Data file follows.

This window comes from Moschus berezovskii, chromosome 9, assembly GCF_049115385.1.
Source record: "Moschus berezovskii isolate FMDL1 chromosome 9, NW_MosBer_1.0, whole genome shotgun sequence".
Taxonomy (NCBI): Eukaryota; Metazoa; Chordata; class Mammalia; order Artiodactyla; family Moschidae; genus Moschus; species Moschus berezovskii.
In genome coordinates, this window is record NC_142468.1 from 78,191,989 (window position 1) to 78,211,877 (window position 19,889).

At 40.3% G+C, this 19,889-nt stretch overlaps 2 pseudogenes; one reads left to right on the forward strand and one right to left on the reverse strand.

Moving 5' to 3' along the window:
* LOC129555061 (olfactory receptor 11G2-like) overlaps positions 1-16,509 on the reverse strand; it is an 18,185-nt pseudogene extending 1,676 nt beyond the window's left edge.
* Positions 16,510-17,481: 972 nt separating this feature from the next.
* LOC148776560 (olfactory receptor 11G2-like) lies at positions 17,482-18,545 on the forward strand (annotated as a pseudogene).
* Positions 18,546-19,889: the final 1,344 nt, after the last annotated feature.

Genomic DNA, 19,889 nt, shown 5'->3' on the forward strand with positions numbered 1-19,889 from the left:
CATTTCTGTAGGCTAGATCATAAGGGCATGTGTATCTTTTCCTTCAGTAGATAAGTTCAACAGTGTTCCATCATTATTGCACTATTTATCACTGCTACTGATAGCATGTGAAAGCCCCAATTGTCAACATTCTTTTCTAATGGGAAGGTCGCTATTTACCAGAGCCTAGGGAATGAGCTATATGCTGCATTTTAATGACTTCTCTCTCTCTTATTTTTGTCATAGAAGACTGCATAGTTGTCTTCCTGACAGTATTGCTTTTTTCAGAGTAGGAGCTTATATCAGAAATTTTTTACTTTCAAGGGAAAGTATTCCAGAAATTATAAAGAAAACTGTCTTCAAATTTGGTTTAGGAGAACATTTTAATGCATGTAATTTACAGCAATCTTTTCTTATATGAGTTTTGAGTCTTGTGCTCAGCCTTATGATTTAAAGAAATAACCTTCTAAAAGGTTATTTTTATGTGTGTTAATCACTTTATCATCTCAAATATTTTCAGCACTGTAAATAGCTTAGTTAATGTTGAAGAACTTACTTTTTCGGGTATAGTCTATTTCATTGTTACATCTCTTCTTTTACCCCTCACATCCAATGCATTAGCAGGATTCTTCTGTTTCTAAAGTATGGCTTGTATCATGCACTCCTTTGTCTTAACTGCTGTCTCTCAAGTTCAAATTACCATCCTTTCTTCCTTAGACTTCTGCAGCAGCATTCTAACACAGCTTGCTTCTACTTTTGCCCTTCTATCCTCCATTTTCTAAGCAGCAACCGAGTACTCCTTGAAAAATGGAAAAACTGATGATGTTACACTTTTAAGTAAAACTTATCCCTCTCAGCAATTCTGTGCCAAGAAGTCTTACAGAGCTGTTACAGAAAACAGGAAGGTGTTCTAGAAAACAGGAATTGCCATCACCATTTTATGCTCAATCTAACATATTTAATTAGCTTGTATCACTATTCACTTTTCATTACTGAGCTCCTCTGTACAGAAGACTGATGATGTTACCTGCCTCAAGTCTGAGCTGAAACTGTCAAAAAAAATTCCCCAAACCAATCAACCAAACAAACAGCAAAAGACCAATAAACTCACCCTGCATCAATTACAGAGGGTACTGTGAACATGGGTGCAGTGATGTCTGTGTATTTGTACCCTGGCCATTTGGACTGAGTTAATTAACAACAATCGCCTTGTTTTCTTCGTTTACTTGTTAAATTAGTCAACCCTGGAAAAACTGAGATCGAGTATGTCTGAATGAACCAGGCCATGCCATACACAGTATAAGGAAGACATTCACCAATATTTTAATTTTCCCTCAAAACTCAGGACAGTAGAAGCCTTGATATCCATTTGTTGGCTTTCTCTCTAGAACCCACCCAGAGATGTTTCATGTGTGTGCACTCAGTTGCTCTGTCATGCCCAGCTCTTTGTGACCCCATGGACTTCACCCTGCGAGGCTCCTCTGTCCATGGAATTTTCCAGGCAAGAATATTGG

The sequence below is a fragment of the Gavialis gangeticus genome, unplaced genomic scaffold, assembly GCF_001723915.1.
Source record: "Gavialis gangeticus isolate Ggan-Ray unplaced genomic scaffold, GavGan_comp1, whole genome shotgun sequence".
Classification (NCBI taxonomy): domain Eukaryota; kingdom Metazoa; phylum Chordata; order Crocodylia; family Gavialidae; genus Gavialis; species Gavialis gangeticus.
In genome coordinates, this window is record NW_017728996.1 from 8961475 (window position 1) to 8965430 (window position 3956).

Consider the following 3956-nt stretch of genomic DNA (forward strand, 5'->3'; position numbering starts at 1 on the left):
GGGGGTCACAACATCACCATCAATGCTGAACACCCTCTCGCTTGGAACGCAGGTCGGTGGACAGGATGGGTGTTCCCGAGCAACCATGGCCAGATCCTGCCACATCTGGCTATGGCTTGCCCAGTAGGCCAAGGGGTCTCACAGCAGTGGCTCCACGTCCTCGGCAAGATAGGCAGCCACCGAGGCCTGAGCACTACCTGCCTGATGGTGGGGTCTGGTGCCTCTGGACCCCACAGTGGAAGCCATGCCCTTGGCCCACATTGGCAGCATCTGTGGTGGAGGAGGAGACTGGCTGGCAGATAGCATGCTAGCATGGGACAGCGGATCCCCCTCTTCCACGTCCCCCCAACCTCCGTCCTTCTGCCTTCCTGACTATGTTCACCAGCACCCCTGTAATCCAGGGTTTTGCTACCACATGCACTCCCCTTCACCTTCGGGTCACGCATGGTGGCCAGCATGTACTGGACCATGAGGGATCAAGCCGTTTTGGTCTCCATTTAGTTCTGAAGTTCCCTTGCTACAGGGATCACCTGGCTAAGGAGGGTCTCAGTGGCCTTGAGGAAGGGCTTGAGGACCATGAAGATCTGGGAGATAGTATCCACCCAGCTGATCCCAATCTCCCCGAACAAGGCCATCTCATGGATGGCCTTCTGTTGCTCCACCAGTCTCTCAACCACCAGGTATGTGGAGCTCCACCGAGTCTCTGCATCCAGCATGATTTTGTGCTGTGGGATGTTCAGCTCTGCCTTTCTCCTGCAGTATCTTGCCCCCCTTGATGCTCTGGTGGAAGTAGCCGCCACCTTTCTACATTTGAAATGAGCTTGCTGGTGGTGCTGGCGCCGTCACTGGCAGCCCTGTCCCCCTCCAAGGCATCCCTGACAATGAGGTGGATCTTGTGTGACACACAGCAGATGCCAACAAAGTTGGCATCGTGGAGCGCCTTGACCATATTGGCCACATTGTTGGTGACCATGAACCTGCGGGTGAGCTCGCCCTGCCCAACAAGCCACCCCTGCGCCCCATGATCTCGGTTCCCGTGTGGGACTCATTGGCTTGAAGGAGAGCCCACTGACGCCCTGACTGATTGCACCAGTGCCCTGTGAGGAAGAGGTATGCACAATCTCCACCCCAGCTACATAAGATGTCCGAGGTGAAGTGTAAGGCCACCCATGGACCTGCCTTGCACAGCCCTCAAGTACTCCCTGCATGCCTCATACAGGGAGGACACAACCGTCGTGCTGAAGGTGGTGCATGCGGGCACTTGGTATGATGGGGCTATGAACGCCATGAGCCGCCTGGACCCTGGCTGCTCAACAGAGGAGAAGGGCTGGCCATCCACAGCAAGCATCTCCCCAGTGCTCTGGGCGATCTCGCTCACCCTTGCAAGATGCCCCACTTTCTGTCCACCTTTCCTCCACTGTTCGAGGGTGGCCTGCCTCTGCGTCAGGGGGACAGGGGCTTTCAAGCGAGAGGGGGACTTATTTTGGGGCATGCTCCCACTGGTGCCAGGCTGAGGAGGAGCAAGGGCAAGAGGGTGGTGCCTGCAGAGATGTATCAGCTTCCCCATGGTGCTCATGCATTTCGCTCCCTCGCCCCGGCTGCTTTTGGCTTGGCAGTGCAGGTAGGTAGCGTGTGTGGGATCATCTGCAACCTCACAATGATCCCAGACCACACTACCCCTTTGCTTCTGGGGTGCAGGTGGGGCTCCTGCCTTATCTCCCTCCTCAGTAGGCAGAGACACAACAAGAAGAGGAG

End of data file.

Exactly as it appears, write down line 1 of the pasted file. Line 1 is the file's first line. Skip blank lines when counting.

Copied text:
This window comes from Moschus berezovskii, chromosome 9, assembly GCF_049115385.1.